Earlier this year, I spent one whole month in Nepal. It was an unforgettable experience and I look forward to the day when I will get to go back again. I used to opportunity to take some time off to visit majestic Elephants and Rhinos and their friends in Chitwan, indulge in paragliding in Pokhara, to relish the local cuisine, to also verify recommendations from the lonely planet (tell you more about this in a bit),visit a Toastmaster's meeting, participate in the thriving salsa scene in Kathmandu and the best part, work with a local NGO for sometime. Unlike neighbouring north Indians, Nepalis are mainly rice eaters. The traditional Dal Bhat is simply delicious and is definitely worth a try and so are the momos slurrrp,slurrrp. At the NGO, they cooked fresh and healthy food for their employees everyday and I gorged on it shamelessly as long as I was there. As you can tell by now, food is a very important part of my life and I happened to also taste 'the world's best Lemon Merengue Pie' at the Moondance Restuarant in Pokhara. Let's just say it lives up to its reputation!!! If you ever go to Pokhara, try it and let me know what you think.
The country faces incredible challenges - infrastructural, political, economic and more. Its location also puts it in a bit of a pickle. It lies between two rising superpowers China and India who sometimes forget to take into account the other party's well-being in their quest to satiate their hunger for resources. Any alliance with one of these neighbours makes the other giant uncomfortable and so Nepal must constantly walk a tightrope in terms of diplomatic ties with its neighbours. I must confess I was ashamed to be Indian when I saw life through the eyes of Nepalis. I spent several weeks living like most Nepalis in sub-zero temperatures during the winter. It was common-place to not have power-supply for 14-16 hours a day! Despite 3 layers of woolens, it was incredibly hard to keep warm at home. Since the timings for power supply varied everyday, it was hard to form a routine for one's day. Life begins to take on a very different meaning in such conditions. You begin to understand the Water-Energy Nexus in a much more powerful way than you ever would when you simply read academic texts. Nepal also imports gas from India and the day before I left, there was major strife in the country because the government has raised the price of Gas by Rs.400 overnight. Gas cylinders which costed 1400 NPR suddenly went to 2000 NPR. It was more than the people could take and they ensured the government was made aware of this.
Coming to the Water-Energy Nexus, it is rather unfortunate that Nepal, despite having tremendous potential for hydro power due to its perennial rivers and the steep gradient of the country's topography, does not get the benefit of it. This writer says:
"The first recorded water resource negotiations between Nepal and India occurred between 1910 and 1920 when British India needed to harness the Sarda (Mahakali) river, which formed the western boundary between Nepal and British India, to develop irrigation in the United Province (now Uttar Pradesh). Nepal agreed to the 1920 Sarda treaty, involving an exchange of territory, but not an advantageous one for Nepal.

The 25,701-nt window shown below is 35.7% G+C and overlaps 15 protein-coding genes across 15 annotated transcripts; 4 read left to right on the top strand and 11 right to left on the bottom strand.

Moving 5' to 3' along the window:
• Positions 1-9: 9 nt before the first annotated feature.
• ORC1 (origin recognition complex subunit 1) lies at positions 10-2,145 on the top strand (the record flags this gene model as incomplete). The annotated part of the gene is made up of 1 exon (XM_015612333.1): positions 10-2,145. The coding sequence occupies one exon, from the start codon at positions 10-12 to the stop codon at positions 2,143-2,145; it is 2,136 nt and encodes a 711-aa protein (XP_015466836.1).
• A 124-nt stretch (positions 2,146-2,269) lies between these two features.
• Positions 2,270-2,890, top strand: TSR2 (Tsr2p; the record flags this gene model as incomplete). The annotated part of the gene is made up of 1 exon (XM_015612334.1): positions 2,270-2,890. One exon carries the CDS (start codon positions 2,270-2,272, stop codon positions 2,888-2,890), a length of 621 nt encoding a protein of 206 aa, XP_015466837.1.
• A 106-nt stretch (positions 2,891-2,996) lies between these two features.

India enjoys most of the benefits of the Kosi and Gandak treaties (of 1954 and 1959), leading to the construction of dams primarily irrigating and protecting Indian lands. The outcome was viewed by many in Nepal as a “sell out” of their natural resources (although it was resistance in Nepal that prevented construction of larger dams that would have accrued more benefits to that country). Read more here.
In my personal experience, I found the Nepali people to be extremely generous. I wish my fellow country-men would reciprocate such generosity. Anyway, I also wanted to share my personal experience with water supply in Kathmandu.As I shared earlier, the meagre power supply affects every aspect of one's daily life. Having running water in your taps depends entirely on whether there has been power to pump water up to the overhead tanks. Even when you do have adequate water, the quality of water you receive makes you realize how much you take for granted in other parts of the world!
Here is a picture of a bucket of clean water at the house where I stayed. The groundwater in Kathmandu loaded with iron oxides and the locals have devised their own ways to try and purify it. You'd see a filtering mechanism on top of many overhead tanks in Kathmandu. (See picture below)There were days when there was no power to pump up the water and I was forced to re-use the water from the last rinse of my laundry. In normal circumstances I would have gone 'Ewwwwww'. But when you are pushed against the wall, you learn to manage with what you have. It is incredible how such circumstances are completely normal for many while others have never ever experienced anything of the sort in their lives!
Furthermore, many people in Nepal don't even have the luxury of such tap water at home. They depend on traditional systems of water supply such as 'stone spouts' which date back to 570 A.D. However with rapidly changing land use patterns and lack of ownership, these marvelous systems are swiftly being deconstructed. So that leaves the poorest of the poor in a very vulnerable state indeed. Here are some pictures of one of the stone spouts near the office of ISET-N, the organization where I did a brief assignment.
This stay in Nepal has had a significant influence on my worldview and it makes me even more keenly aware of the disparities that we can see around us. But in a sense, it makes me believe in the resilience of the human spirit against all odds and gives me hope for the future.